As can be seen above, our findings in CACM17 and Table 6c of TOPLAS19 are quite similar! Even after regathering and further processing their data, their FDR Column shows surprisingly good agreement (in what we find statistically significant, or p<0.05) to ours from CACM17. They claim in their paper that their “cleaner” dataset yielded differences in “C, Objective-C, Javascript, Typescript, PHP, and Python”, but they appear to mis-observe values in their own table, as being larger than 0.05, the grayed out rows, which affects their count of disagreements with our results (see Note 1, below). Their FDR corrected results agree with our results in CACM17 for 7 out of the 9 languages we found significant! Even in the two cases where the two disagree, for PHP and Python, our results are at 0.05 statistical significance, and theirs at 0.075, a small difference. As this is after a great deal of additional data gathering, cleaning, and processing (described in detail in TOPLAS19), this is to a remarkable degree a confirmatory reproduction study of our CACM19 RQ1! In spite of that, TOPLAS19 misrepresents their results as disproving our study, perhaps because of their mis-observation of their Table 6c.

While they show FDR results in their Table 6, they also use the very conservative, and problematic Bonferroni correction (see Note 2, below). They do so in a number of places; this is puzzling to us since, one of the TOPLAS 19 authors, Dr Olga Vitek, a noted bio-statistician, has in her prior published work consistently chosen and recommends the FDR over using Bonferroni (see Note 3, below). Not surprisingly when using the Bonferroni correction, and not FDR, in their final analyses in TOPLAS19, they end up with only 5 significant results after Bonferroni correction.

To get their final numbers in Table 6, they apply two further statistical treatments, which, as we argue in our arXiv rebuttal, are either unnecessary (zero-sum contrasts) or suffer, again, from the “deleterious” Bonferroni correction and additional assumptions (bootstrap).

RQ2. There is a small but significant relationship between language class and defects

Although TOPLAS19 claims otherwise, they reproduced our RQ2 results in the Repetition study. Shown below is their Table 4, compare columns 4a and 4b.

As part of their repetition of our RQ2, they further changed our classification of programming languages, because they disagreed with it. After the reclassification they got qualitatively the same results as ours: comparing table 4c in TOPLAS19 (above) and our Table 7 from CACM17 (see below), it is clear they both imply that the functional language categories (first and seventh rows of their language classes) are associated with (slightly) lower bug proneness, and that those findings are statistically significant.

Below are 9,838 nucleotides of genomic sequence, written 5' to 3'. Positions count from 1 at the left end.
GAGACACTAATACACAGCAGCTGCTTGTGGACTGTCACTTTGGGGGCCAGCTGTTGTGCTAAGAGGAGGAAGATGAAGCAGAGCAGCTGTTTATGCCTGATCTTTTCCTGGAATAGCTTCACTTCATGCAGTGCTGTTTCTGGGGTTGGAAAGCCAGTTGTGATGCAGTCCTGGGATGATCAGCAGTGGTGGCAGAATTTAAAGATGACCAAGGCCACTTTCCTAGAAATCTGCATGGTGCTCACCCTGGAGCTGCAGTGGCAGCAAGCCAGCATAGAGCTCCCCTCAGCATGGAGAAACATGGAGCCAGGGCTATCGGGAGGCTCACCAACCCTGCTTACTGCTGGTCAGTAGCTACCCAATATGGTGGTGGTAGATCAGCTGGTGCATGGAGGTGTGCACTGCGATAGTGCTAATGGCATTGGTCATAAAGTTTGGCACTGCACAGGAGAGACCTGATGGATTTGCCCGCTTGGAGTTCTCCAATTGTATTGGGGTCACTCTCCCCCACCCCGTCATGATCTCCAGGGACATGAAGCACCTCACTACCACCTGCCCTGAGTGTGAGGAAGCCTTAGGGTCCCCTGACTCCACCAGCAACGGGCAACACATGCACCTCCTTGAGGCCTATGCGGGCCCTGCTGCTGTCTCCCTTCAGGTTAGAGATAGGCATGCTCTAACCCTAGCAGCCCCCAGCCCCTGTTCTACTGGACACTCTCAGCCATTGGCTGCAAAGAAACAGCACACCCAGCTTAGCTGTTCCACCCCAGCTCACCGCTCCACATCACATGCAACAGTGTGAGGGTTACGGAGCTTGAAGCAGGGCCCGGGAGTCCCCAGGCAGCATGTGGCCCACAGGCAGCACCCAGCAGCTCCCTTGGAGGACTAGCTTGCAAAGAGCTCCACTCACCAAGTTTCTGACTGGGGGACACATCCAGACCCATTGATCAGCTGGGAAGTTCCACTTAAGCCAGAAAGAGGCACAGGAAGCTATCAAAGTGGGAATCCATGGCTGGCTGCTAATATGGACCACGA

We find it odd that instead of comparing the implications from Table 4 qualitatively, like we did above, in TOPLAS19 they compared their and our regression model coefficients and counted their per variable disagreements. That is unsound, and goes against standard statistical practice for regression models with different predictor variables, especially when some are subcategories of others, as in this case (see note 4, below).

RQ3. There is no general relationship between application domain and language defect proneness.

They reproduced our RQ3 results, and confirm that our conclusion likely holds (last sentence in TOPLAS19, Sect. 3.2.3). They implemented their own methods for RQ3 and concluded the same as we did from ours in CACM17: no evidence is found for a correlation between domain and defect proneness. Thus, this is a confirmatory reproduction study of ours.

On the TOPLAS19 Conclusion

In both of our FSE14 and CACM17, abstracts and conclusions, though we found statistically significant results in some of our RQs, we very carefully discussed that those are very small and are to be taken with caution. We were also clear that we were talking of associations and correlations, not causality. Thus, the TOPLAS19 final conclusion, even after reanalysis, is virtually the same as ours: whatever positive effects were found (they found 7 significant associations before the very conservative Bonferroni correction, and 4 after; we found 9) were very small or small, and thus are possibly not real and need to be taken with caution.

On the TOPLAS19 Defect Commit Hand Labeling

We did find the last part of their work, on manually labeling defect commits, interesting. Unfortunately, the precise protocols used are not documented in TOPLAS19. Their reported false positive rate of 36% is very high compared to the usual rates reported in such studies. When we attempted to relabel some of the commits ourselves, using all the available information, we found that 11 out of 12 commits that they had labeled as false-positives, were in fact true positives (the details are in our full arXiv rebuttal). It’s not clear from TOPLAS19 what information was used by their labelers. This is an ongoing, time-consuming project, for which we have requested and obtained more data from the TOPLAS19 authors, and we’ll have more to say on this later.